Plenary 1. Mon 31 May – talk 4, Renu Virmani

Coronary artery calcification and its progression: what does it really mean? Renu Virmani, Baltimore, USA

Atherosclerosis: metabolism dysfunction drives inflammation in the vessels

Renu Virmani is President of CVPath Institute, Gaithersburg, and Clinical Professor, Department of Pathology at Georgetown University; University of Maryland-Baltimore; George Washington University, and Vanderbilt University, USA. MD. She is recognized as one of the leaders in the search for diagnostic and treatment therapies for vulnerable plaque. Dr. Virmani received her MD from Lady Hardinge Medical College, Delhi University, New Delhi, India. Currently, Dr. Virmani is a member of the American Heart Association, the US and Canadian Academy of Pathology, and is a Fellow of the American College of Cardiology.

Coronary artery calcification is a clinical marker of atherosclerosis, starting as microcalcifications and evolving to larger calcium fragments which eventually become sheet-like deposits. These changes occur concurrently with the progression of atherosclerotic plaque. Formerly considered a passive age-related process, coronary artery calcification is now recognized as an active process associated with atherosclerosis, and as a marker of the state of atherosclerotic plaque stability. Indeed, multiple cohort and population studies have shown that coronary artery calcium scoring is effective and reproducible in predicting the risk for cardiovascular disease, supporting a role in informing individualized risk management.

However, it has been suggested that the effect of calcification might be biphasic. Microcalcification, or spotty calcification, represents an active stage of vascular calcification correlated with inflammation. Plaque rupture has been shown to correlate positively with the number of spotty calcifications, and inversely with the number of large calcifications. Calcification of differential amounts, sizes, shapes, and positions may play differential roles in plaque homeostasis, which is further impacted by the environment surrounding the calcification. The interactive effects of these important factors influencing calcification and plaque is inadequately understood and merits further study.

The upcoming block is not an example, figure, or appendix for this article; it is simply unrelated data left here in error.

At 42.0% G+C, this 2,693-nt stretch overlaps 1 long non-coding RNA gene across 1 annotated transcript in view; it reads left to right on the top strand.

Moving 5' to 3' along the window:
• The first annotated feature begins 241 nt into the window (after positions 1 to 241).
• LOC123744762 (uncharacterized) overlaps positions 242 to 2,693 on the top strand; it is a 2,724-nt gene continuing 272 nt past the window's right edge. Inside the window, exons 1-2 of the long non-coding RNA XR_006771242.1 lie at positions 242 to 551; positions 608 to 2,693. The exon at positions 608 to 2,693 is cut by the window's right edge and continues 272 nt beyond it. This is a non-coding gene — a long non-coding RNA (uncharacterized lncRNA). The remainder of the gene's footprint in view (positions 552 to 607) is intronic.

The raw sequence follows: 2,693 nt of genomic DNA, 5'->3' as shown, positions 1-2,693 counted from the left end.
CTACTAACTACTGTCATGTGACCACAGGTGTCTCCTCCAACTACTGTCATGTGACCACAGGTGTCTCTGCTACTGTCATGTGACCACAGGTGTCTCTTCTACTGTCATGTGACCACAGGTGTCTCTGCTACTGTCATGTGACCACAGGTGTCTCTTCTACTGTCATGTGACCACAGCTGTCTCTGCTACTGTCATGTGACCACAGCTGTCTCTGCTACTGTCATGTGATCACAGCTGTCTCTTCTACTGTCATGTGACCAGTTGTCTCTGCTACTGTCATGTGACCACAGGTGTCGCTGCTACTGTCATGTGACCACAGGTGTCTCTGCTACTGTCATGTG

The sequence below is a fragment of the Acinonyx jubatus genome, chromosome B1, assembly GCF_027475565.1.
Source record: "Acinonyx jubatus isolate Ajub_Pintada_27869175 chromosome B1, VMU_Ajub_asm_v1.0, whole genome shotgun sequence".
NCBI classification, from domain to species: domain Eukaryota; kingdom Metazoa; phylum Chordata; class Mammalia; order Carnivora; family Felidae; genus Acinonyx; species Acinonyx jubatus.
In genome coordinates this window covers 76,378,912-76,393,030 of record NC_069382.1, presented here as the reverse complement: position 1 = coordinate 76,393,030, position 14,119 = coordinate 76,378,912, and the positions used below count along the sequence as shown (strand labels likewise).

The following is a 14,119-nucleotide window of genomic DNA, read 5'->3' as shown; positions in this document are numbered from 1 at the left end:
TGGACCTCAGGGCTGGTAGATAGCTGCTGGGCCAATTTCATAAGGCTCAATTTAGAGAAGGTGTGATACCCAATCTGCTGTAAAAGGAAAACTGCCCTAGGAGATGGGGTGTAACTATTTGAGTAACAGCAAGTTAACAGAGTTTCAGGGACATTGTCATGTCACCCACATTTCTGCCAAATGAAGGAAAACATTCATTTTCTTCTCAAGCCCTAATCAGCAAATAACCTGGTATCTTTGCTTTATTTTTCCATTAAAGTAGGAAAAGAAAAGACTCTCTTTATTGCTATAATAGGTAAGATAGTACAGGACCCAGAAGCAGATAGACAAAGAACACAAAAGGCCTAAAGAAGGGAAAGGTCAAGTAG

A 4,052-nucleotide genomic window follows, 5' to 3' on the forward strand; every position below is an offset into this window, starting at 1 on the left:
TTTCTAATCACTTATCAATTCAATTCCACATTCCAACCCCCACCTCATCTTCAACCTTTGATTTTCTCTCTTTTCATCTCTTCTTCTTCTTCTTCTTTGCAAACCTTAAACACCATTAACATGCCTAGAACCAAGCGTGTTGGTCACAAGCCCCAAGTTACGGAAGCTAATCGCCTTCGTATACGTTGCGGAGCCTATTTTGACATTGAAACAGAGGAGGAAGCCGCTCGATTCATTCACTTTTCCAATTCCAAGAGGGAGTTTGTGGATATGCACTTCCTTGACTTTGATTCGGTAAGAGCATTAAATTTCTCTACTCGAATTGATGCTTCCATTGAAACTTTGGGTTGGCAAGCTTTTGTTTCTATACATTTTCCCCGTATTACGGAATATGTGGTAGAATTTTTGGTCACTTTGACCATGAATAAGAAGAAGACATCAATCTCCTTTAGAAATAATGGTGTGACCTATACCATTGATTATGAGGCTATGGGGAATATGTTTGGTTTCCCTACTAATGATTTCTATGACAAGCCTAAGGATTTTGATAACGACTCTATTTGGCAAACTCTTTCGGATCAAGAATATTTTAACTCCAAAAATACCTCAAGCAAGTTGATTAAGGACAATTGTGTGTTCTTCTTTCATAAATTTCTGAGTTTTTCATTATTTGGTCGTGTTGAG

Recent references

Abdelrahman KM, Chen MY, Dey AK, Virmani R, Finn AV, Khamis RY, Choi AD, Min JK, Williams MC, Buckler AJ, Taylor CA, Rogers C, Samady H, Antoniades C, Shaw LJ, Budoff MJ, Hoffmann U, Blankstein R, Narula J, Mehta NN. Coronary computed tomography angiography from clinical uses to emerging technologies: JACC State-of-the-Art Review. J Am Coll Cardiol 2020;76:1226-1243.

Tomaniak M, Katagiri Y, Modolo R, de Silva R, Khamis RY, Bourantas CV, Torii R, Wentzel JJ, Gijsen FJH, van Soest G, Stone PH, West NEJ, Maehara A, Lerman A, van der Steen AFW, Lüscher TF, Virmani R, Koenig W, Stone GW, Muller JE, Wijns W, Serruys PW, Onuma Y. Vulnerable plaques and patients: state-of-the-art. Eur Heart J 2020;41:2997-3004.

Ferraro RA, van Rosendael AR, Lu Y, Andreini D, Al-Mallah MH, Cademartiri F, Chinnaiyan K, Chow BJW, Conte E, Cury RC, Feuchtner G, de Araújo Gonçalves P, Hadamitzky M, Kim YJ, Leipsic J, Maffei E, Marques H, Plank F, Pontone G, Raff GL, Villines TC, Lee SE, Al’Aref SJ, Baskaran L, Cho I, Danad I, Gransar H, Budoff MJ, Samady H, Stone PH, Virmani R, Narula J, Berman DS, Chang HJ, Bax JJ, Min JK, Shaw LJ, Lin FY. Non-obstructive high-risk plaques increase the risk of future culprit lesions comparable to obstructive plaques without high-risk features: the ICONIC study. Eur Heart J Cardiovasc Imaging 2020;21:973-980.

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